THE MOTIVATION OF IAGO?
Everyone knows that Iago "hates the Moor," but if Bloom is right and Shakespeare invented personality, perhaps we might ask why he does:
And so on....
1. An astute former colleague, Juliet Amann, argues that he fits the profile of an abuser of women.
2. I saw the production of Othello at the Folger Theater in Washington, D.C. with Patrick Stewart (Capt. Picard) as Othello. All of the racial slurs by Iago were retained. Is Iago a racist?
ANSWER THE FOLLOWING QUESTIONS:
1. What does Coleridge say about Iago?
2. Is Iago more concerned with end results or the process of achieving them?
3. Note the importance of Iago's soliloquies: are they typical of what other major figures in Shakespeare say?.
4. How much do we (should) we admire Iago? Othello? Desdemona?
5. Study the Machiavellian influence very carefully.
6. What is the most serious limitation that Othello has?
7. What is Iago's greatest "asset"?
8. What motif is used dozens of times in OTHELLO? Why?
9. Everyone says this play is about jealousy? Is it?
10. What qualities of Othello and Desdemona lead directly to their downfall; does Iago really win?
11. Note the importance of WIT and WITCHCRAFT in this play.
12. Why are biblical allusions so important in this play?
13. Be sure you have the theme passage identified, and Iagos reaction to it.
COLERIDGE speaks of "motiveless malignancy," and Bloom offers (Shakespeare: the Invention of the Human) the following observations:
"IAGO'S GREATNESS is that he is out ahead of us, though every newspaper and television newscast brings us accounts of his disciples working on every scale, from individual crimes of sadomasochism to international terrorism and massacre. Iago's followers are everywhere."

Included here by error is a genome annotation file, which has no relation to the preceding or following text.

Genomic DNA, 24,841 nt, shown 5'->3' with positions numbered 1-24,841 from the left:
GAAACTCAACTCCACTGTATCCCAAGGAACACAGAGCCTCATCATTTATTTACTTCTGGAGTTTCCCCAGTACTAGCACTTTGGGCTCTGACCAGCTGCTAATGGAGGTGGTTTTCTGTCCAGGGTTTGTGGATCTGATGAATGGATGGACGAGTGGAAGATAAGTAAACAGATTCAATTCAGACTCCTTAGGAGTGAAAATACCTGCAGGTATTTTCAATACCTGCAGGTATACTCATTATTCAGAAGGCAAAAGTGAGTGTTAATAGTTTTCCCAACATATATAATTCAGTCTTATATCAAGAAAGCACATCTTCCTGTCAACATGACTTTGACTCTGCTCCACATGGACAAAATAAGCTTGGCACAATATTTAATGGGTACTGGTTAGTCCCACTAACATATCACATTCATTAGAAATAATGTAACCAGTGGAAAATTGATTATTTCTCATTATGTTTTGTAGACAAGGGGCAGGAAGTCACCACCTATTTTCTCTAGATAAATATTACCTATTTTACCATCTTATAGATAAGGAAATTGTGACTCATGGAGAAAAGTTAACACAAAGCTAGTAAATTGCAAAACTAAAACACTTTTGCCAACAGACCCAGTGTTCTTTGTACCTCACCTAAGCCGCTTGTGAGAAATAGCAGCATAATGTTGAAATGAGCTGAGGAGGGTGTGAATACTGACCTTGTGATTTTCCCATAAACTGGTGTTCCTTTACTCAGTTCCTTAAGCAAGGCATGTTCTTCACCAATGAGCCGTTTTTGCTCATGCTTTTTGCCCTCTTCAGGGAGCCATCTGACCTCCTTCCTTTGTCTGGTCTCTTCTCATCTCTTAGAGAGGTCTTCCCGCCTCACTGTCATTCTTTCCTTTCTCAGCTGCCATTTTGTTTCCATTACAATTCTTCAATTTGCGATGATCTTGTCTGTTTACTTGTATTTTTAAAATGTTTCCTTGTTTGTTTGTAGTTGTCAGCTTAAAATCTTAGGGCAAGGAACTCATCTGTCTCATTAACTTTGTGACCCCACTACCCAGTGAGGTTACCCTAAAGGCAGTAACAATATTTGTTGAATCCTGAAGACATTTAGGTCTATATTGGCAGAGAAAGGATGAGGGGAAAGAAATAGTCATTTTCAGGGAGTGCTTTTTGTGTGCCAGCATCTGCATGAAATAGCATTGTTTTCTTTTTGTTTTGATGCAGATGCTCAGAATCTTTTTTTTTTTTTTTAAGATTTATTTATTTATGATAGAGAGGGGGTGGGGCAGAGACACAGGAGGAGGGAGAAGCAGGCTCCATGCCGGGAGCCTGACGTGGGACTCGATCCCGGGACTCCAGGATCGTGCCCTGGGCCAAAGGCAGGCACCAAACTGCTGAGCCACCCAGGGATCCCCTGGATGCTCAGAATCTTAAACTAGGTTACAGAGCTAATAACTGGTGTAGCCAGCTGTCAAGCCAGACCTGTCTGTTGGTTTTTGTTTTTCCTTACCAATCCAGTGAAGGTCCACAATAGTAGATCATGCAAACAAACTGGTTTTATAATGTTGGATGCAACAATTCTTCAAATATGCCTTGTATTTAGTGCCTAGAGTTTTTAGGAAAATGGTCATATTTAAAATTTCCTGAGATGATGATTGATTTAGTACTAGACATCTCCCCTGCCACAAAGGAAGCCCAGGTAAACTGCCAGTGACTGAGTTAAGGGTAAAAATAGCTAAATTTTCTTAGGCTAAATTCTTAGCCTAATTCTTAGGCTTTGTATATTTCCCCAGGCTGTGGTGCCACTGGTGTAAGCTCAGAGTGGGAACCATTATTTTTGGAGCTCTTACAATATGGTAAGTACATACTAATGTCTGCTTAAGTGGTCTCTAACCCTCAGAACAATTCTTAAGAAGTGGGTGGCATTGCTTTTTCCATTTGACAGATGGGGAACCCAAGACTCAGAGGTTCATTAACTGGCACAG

I saw years ago a production of OTHELLO in Washington D.C. wherein James Earl Jones did Othello, and Christopher Plummer played Iago. The audience was so engrossed with the Iago, that during the exposure scene in Act V, they were booing. They did not want him to be caught.
We may have our clue here, and the project will be to demonstrate how with Iago, Shakespeare was once again very much ahead of his time. Modern psychiatry is just beginning to label what Shakespeare already knew.
There are several passages in OTHELLO that may help us. Consider:
I, iii, 320-333
III ,i, 180-196
V, i, 1-23
V, ii, 335-353
IF YOU NEED ADDITIONAL HELP WITH THE TEXT, THE NEXT LINK ON THIS SITE UNDER 'OTHELLO' PROVIDES A MORE DETAILED ANALYTIC FRAMEWORK AND ONLINE RESOURCES: